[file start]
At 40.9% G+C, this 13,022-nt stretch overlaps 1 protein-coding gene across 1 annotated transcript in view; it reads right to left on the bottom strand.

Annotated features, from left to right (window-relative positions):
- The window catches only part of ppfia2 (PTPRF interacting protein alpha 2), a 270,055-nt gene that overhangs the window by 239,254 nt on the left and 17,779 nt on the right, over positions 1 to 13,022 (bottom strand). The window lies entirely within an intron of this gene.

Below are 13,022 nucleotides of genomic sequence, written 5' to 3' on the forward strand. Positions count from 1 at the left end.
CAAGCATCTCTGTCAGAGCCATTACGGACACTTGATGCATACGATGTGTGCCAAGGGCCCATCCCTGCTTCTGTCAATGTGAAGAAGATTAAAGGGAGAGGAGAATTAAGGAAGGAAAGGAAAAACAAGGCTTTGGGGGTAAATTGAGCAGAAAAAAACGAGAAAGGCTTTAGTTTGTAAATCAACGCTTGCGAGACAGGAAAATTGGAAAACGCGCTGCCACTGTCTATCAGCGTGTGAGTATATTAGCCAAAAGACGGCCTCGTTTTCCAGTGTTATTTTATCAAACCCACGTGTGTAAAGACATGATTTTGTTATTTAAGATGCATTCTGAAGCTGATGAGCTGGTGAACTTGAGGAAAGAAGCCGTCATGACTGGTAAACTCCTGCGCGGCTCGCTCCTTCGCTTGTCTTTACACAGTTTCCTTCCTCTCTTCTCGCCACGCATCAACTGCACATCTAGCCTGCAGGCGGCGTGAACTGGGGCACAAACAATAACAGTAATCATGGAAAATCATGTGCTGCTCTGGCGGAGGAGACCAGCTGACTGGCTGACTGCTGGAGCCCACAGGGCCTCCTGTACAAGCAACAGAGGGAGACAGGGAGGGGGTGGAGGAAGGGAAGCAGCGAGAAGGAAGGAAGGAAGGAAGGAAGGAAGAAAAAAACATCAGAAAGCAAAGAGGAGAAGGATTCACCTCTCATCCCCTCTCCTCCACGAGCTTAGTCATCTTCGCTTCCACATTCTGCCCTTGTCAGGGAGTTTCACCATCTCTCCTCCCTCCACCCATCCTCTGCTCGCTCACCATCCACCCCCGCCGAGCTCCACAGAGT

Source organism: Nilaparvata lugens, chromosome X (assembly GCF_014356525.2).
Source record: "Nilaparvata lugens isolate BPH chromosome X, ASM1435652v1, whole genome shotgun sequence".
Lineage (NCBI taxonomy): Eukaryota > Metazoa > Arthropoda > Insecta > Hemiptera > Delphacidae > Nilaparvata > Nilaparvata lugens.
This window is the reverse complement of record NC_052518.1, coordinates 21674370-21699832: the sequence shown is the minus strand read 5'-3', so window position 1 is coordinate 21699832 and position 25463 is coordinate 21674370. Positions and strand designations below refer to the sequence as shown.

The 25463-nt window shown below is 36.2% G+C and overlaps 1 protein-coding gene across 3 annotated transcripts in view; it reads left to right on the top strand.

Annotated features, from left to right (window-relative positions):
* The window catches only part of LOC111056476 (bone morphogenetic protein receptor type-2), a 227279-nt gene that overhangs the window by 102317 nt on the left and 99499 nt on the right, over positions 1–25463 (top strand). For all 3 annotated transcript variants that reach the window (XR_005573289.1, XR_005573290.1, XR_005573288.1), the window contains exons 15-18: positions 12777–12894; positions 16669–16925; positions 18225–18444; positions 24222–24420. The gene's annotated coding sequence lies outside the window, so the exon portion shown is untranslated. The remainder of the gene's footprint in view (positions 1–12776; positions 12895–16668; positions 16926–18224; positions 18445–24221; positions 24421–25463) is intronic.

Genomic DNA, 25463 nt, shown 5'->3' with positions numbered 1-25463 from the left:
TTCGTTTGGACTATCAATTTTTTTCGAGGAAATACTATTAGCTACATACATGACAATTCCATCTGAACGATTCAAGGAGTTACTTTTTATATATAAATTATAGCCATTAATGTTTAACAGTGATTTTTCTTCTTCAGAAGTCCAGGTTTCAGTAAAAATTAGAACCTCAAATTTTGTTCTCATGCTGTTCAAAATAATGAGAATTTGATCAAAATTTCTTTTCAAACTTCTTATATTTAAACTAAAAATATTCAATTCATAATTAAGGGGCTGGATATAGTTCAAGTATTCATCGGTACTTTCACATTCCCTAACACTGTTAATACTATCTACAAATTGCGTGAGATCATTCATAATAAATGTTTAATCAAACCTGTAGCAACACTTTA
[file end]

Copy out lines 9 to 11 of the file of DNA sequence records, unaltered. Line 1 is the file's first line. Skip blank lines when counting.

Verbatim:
This window is the reverse complement of record NC_052518.1, coordinates 21674370-21699832: the sequence shown is the minus strand read 5'-3', so window position 1 is coordinate 21699832 and position 25463 is coordinate 21674370. Positions and strand designations below refer to the sequence as shown.

The 25463-nt window shown below is 36.2% G+C and overlaps 1 protein-coding gene across 3 annotated transcripts in view; it reads left to right on the top strand.

Annotated features, from left to right (window-relative positions):